As far as the AWOL issue goes, I can tell you that I know that I should be in for a checkup every year, but it’s more like every 2 to 4 years. It’s always an annoying experience, I don’t have chronic health issues, and I don’t get sick very often. However, I do occasionally go in for checkups. People who’ve re-gained lost weight are probably even more likely to stay away from their doctor if at all possible. I’d imagine that they’d never go in unless they had a pressing health concern.

  8. I guess what upsets me about this discussion are the statistics about type 2 diabetes, (yeah “teh diabetes” that so many make light of until they or a loved one gets it, perhaps in their 50s or 60s after decades with few health problems, are forced to go on insulin when all else fails, and/or gradually go blind, and/or watch their feet and legs slowly amputated piece by piece, and/or endure slow kidney damage); I mean, this is a horrible effing way to suffer through your life, then die. Granted, if you are rich and have fabulous health care then it is often not quite as horrible a fate (isn’t that true for most chronic illnesses?) Its origins are so complex, its progression so horrifying, and yet its prevention or treatment is frequently reduced to the simple concept: “lose weight and exercise.” The coldness and barbarity reflected in the blaming of individuals for their own suffering…and by people who are paid to provide “care”…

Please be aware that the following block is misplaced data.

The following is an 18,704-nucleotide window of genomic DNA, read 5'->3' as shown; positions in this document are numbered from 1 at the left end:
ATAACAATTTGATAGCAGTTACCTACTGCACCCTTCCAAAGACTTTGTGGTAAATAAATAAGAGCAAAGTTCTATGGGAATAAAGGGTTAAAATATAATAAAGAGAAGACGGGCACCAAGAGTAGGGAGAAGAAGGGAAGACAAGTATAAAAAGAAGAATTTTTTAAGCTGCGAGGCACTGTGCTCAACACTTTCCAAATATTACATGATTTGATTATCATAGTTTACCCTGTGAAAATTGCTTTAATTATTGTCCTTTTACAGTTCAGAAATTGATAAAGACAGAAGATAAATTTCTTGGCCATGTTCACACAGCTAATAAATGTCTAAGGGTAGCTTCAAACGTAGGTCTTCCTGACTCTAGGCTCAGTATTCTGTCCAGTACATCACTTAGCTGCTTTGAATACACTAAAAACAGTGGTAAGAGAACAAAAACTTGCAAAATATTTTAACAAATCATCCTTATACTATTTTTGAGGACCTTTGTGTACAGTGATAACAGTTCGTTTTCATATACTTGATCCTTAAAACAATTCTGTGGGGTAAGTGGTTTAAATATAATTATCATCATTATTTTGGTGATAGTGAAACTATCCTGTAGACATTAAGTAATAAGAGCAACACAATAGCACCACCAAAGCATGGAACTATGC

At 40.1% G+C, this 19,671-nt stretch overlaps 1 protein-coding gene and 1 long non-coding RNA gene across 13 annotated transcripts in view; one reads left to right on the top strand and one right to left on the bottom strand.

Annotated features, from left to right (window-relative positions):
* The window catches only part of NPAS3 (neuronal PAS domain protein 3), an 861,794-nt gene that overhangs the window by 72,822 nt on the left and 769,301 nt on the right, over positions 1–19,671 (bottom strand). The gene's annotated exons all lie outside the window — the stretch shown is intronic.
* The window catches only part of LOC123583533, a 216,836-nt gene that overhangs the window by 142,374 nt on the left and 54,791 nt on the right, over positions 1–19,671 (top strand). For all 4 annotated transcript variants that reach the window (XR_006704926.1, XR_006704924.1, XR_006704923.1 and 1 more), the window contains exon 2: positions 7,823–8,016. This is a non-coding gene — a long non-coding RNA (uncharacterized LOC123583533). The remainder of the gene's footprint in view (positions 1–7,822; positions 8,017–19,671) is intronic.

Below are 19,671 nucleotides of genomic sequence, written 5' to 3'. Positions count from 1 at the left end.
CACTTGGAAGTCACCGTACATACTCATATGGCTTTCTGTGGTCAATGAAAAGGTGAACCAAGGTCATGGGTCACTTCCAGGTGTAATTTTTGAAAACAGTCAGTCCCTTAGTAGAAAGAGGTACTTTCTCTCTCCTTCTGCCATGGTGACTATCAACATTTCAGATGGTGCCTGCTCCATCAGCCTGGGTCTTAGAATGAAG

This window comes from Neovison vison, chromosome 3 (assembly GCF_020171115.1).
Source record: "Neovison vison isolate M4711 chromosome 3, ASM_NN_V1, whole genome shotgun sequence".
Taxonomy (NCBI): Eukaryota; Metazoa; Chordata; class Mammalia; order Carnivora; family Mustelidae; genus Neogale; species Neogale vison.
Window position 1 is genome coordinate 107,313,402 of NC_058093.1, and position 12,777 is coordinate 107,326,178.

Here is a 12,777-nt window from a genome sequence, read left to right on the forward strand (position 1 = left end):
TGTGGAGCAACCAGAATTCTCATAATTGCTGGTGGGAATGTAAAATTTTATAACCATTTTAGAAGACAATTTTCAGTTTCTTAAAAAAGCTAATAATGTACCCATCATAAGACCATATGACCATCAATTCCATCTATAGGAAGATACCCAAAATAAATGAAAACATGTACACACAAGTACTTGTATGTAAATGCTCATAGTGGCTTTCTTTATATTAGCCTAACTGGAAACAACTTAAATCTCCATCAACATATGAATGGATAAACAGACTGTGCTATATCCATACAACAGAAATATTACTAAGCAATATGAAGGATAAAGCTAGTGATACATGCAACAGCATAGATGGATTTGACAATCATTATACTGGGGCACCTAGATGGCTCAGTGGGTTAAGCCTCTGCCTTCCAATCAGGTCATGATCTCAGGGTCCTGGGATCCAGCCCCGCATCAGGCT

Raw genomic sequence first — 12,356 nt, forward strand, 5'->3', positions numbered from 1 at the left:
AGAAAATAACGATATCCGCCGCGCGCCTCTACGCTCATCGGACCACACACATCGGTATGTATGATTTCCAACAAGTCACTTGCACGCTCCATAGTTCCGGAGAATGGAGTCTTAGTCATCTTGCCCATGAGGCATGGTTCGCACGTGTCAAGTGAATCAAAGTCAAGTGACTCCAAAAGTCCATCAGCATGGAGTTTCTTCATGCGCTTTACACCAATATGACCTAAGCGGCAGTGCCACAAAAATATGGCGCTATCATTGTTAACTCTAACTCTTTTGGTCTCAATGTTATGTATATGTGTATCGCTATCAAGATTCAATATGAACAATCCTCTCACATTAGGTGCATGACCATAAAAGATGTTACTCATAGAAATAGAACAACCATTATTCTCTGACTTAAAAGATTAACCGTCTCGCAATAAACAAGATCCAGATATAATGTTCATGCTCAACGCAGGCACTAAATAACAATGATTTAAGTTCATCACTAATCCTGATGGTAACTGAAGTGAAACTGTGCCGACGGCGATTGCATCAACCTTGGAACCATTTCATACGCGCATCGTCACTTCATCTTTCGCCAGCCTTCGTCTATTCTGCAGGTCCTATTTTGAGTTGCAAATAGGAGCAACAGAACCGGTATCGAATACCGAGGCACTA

Really, it all makes me cry.